New German/SALSA Long-Term Diabetic Foot Study: Amputation and Death over a Decade

A landmark ten-year study reveals increasingly good results for patients receiving care for diabetic foot wounds at specialty centers. However, the data aren’t all rosy. “Like nearly everything, we see good and bad”, notes David G. Armstrong, the senior author on the study. “What we notice is that limb-salvage for people presenting for care with a diabetic foot wound to specialty centers is really quite good. However, mortality is very, very high in these patients.” Armstrong, a Professor of Surgery and Director of the Southern Arizona Limb Salvage Alliance (SALSA) at the University of Arizona, went on to say “The frequent analogy we make to cancer is definitely confirmed by the results of this study.” In the study, while only 15% of patients presenting with a wound received a major amputation over a decade, some 70% died over this period, dramatically accelerated by vascular disease and kidney  disease. “What we don’t need is another gadget” noted Armstrong. “What we need is the collective courage to counsel our patients with wounds and amputations. When the wound is open, it is like cancer. When they’re healed, it is not healing– it is remission.” The results of this study, led by Armstrong’s Colleague Stephan Morbach, are published in the online edition of the journal Diabetes Care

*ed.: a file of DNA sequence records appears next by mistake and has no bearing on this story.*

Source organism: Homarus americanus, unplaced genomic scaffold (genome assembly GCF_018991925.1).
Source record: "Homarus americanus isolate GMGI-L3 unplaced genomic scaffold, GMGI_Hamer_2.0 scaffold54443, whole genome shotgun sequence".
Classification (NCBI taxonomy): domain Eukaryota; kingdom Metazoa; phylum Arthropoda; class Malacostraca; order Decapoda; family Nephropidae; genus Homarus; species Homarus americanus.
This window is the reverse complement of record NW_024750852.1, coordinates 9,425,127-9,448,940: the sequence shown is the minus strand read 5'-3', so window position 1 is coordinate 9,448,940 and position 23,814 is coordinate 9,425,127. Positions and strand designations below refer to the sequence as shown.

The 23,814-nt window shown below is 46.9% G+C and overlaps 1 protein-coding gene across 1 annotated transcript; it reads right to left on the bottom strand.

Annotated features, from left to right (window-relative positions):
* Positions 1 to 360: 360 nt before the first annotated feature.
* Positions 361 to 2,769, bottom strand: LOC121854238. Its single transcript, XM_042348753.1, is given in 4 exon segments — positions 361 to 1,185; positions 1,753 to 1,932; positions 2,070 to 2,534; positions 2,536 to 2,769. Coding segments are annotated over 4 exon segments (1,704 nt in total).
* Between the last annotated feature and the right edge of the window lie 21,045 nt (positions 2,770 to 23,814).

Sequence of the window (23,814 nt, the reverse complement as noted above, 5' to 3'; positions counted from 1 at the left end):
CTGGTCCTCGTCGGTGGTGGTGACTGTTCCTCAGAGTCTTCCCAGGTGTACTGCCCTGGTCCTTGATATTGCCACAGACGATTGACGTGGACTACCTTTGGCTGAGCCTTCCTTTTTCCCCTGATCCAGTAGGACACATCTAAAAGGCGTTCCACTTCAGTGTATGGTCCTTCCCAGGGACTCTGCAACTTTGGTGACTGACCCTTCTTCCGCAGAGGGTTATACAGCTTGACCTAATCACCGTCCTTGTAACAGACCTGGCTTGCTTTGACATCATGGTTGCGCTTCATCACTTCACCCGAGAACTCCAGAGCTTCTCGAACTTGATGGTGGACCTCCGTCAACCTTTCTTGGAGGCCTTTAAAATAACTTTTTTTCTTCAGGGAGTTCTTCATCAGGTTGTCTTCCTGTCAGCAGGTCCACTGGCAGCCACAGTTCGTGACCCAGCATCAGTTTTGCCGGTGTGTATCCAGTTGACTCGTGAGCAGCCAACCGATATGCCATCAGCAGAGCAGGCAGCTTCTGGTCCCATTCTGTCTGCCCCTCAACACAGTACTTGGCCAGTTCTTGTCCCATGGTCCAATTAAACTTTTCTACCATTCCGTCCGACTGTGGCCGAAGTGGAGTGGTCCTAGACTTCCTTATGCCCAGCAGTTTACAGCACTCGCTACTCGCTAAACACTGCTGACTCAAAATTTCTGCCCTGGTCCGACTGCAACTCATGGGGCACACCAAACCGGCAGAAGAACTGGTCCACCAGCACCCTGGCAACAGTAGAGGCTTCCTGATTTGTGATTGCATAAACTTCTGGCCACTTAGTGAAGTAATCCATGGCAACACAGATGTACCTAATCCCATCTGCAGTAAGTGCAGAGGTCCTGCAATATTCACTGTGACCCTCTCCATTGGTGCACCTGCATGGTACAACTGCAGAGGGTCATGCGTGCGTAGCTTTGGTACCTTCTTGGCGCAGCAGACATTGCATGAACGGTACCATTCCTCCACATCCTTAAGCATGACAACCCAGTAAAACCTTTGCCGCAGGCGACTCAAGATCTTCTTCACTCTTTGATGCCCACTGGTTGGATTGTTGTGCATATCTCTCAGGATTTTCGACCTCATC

David G. Armstrong

Dedicated to amputation prevention, wound healing, diabetic foot, biotechnology and the intersection between medical devices and consumer electronics.

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